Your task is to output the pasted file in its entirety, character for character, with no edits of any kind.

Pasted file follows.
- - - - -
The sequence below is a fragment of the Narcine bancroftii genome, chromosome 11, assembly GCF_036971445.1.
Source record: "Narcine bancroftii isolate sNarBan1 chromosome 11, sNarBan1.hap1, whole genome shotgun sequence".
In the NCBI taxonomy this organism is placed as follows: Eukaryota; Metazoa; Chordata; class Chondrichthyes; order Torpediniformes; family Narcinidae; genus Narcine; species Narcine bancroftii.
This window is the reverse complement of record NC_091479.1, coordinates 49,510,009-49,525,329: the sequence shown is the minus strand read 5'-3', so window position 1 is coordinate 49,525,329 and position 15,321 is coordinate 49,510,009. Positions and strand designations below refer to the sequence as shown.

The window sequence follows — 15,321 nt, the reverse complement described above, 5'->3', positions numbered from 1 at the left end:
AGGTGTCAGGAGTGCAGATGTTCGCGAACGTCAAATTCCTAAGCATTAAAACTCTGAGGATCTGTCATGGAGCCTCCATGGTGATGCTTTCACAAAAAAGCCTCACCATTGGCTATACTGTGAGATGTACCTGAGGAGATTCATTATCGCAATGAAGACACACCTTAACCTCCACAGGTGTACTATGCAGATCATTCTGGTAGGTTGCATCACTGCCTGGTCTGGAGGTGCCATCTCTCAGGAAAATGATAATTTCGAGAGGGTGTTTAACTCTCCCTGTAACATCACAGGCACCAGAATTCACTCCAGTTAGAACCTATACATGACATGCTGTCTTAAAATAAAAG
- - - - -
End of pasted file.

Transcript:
The sequence below is a fragment of the Narcine bancroftii genome, chromosome 11, assembly GCF_036971445.1.
Source record: "Narcine bancroftii isolate sNarBan1 chromosome 11, sNarBan1.hap1, whole genome shotgun sequence".
In the NCBI taxonomy this organism is placed as follows: Eukaryota; Metazoa; Chordata; class Chondrichthyes; order Torpediniformes; family Narcinidae; genus Narcine; species Narcine bancroftii.
This window is the reverse complement of record NC_091479.1, coordinates 49,510,009-49,525,329: the sequence shown is the minus strand read 5'-3', so window position 1 is coordinate 49,525,329 and position 15,321 is coordinate 49,510,009. Positions and strand designations below refer to the sequence as shown.

The window sequence follows — 15,321 nt, the reverse complement described above, 5'->3', positions numbered from 1 at the left end:
AGGTGTCAGGAGTGCAGATGTTCGCGAACGTCAAATTCCTAAGCATTAAAACTCTGAGGATCTGTCATGGAGCCTCCATGGTGATGCTTTCACAAAAAAGCCTCACCATTGGCTATACTGTGAGATGTACCTGAGGAGATTCATTATCGCAATGAAGACACACCTTAACCTCCACAGGTGTACTATGCAGATCATTCTGGTAGGTTGCATCACTGCCTGGTCTGGAGGTGCCATCTCTCAGGAAAATGATAATTTCGAGAGGGTGTTTAACTCTCCCTGTAACATCACAGGCACCAGAATTCACTCCAGTTAGAACCTATACATGACATGCTGTCTTAAAATAAAAG